When I was waiting for her to respond to my first invite, which was to meet me in Beijing, she was living in the Buddhist Monastery in Thailand and she didn’t have access to the internet. So, naturally I understood that she couldn’t email me that often, but now she’s back in Miami and yet nothing’s changed. I still barely hear from her.
As a result of it, I’m not out living life like I should be.
I’m always hoping and wishing for any sign of life from her. I’ve grown so tired of checking my inbox day after day that it’s all become a bit toxic lately. Here’s the thing, anytime we do actually speak I end up feeling like a used car salesman by the end of the conversation. Like I’m trying to sell her on the same clunker she’s already test-drove and turned down. For a few days there in Siem Reap, I slipped into this hapless state where I thought that maybe I wasn’t even worthy of love, not just from her, but from anyone.
Throughout all this though, she remains the person I care the most for.
I lay back on the cool tile floor, knowing it’s not the most romantic of places, but it’s time, so I ask for her soul to join me.
I have to interject before I keep going. I have to say something about my soul and what I think about souls in general, because I believe to most Westerners it’s seen as kind of a taboo or eerie thing to talk about. I can’t remember the word even being mentioned in school while I was growing up and so I’m just going to come right out and say it. I think that I’ve gotten to know my soul through all the ups and downs of trying to find, follow, and then stick with my dream. To be honest, that’s the perfect recipe on how to get to know it in my opinion. At my core I don’t think I’m this six foot nine inch American man with long dark hair that likes English soccer, cold Coronas and white sandy beaches. I think there is so much more to all of us than our skin and bones and what we’ve come to know just in this lifetime.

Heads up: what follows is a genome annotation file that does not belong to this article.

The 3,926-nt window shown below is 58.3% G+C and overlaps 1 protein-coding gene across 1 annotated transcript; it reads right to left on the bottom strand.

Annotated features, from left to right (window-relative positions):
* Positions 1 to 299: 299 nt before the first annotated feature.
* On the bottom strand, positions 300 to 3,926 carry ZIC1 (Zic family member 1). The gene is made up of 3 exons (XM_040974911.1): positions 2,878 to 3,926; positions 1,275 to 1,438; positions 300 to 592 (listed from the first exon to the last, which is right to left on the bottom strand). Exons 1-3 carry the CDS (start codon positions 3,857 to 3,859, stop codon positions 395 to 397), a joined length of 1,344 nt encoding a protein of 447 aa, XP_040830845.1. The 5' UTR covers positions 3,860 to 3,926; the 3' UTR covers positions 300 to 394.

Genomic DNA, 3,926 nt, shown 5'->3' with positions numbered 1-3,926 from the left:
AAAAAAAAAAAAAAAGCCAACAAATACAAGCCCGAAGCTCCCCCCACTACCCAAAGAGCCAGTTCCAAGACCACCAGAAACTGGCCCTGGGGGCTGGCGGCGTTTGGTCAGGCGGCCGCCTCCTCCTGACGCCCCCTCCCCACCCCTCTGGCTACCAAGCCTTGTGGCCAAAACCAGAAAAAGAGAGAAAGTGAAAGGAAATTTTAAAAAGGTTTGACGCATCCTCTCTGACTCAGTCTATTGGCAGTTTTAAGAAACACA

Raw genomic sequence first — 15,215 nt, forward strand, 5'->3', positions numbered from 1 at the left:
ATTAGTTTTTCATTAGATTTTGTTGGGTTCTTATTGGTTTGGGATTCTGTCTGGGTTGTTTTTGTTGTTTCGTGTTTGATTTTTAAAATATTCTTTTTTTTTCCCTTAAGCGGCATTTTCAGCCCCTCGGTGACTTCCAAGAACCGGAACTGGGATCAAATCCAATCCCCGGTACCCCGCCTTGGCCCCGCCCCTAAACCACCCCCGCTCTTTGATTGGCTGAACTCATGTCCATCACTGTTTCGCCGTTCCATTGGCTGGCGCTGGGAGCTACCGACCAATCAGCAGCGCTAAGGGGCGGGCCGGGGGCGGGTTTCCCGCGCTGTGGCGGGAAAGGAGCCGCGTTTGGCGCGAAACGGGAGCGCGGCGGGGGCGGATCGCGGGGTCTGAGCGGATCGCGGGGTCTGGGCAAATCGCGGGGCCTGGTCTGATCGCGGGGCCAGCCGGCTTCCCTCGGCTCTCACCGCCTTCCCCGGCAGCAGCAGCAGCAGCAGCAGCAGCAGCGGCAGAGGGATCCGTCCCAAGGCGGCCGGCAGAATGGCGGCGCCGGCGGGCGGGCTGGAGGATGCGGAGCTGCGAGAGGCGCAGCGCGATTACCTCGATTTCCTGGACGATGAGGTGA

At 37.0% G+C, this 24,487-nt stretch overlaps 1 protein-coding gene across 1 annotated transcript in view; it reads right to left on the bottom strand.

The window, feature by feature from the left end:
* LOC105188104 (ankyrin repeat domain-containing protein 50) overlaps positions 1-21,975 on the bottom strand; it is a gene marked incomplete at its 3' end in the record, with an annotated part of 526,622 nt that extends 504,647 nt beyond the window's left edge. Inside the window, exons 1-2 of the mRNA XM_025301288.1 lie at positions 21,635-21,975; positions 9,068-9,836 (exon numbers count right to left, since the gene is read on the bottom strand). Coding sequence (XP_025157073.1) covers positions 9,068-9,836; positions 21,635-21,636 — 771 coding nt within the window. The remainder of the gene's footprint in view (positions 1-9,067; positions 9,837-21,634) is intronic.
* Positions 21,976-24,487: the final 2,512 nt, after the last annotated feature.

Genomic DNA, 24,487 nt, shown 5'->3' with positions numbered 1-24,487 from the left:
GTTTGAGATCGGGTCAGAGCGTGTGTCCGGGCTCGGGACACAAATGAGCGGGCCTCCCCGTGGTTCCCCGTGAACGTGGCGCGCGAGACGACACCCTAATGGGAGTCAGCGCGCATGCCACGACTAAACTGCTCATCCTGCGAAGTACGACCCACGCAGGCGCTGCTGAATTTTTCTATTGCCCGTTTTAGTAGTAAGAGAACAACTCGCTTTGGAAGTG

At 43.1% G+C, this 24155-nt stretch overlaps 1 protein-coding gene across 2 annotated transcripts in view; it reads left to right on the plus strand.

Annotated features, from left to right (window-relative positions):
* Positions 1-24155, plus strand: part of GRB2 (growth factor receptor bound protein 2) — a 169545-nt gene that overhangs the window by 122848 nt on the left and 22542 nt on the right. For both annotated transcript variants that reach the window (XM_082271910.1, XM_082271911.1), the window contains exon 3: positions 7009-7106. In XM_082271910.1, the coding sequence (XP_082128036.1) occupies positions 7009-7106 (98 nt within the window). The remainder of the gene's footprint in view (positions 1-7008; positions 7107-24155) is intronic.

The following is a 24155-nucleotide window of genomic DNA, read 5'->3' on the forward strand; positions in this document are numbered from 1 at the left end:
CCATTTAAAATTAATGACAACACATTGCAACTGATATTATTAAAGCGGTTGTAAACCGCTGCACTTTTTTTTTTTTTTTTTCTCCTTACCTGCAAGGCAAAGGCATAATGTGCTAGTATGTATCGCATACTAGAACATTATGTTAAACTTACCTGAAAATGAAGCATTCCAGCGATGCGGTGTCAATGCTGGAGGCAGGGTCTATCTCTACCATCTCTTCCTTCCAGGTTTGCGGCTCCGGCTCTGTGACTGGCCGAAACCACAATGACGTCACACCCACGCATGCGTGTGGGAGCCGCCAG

Seven years ago after a long awful day doing my old educational consulting job, I met a clairvoyant named Louise in a crowded restaurant in Sacramento. Louise was a petite woman about sixty-five years old with long gray hair and clear cobalt eyes. She introduced herself by gliding through a crowd of people and saying that she needed to talk to me. She had this cosmic way about her, but never having seen this woman before, I started out listening with only one ear. She told me that she was a ‘time traveler’, and explained that she was an intuitive spiritual counselor who views beyond the physical dimension where all time exists simultaneously. She interprets the past and future for purposes that are relevant to the present. I honestly thought I was on a hidden camera show.
I had never heard something so ridiculous.
But as we got to know one another over the next few hours, she taught me things that planted the seeds that eventually sprouted into the transformation that I’m currently in the midst of. She taught me about my intuition and about why it’s so important to listen to it. She taught me the important lesson about how to live out of my heart and not my head.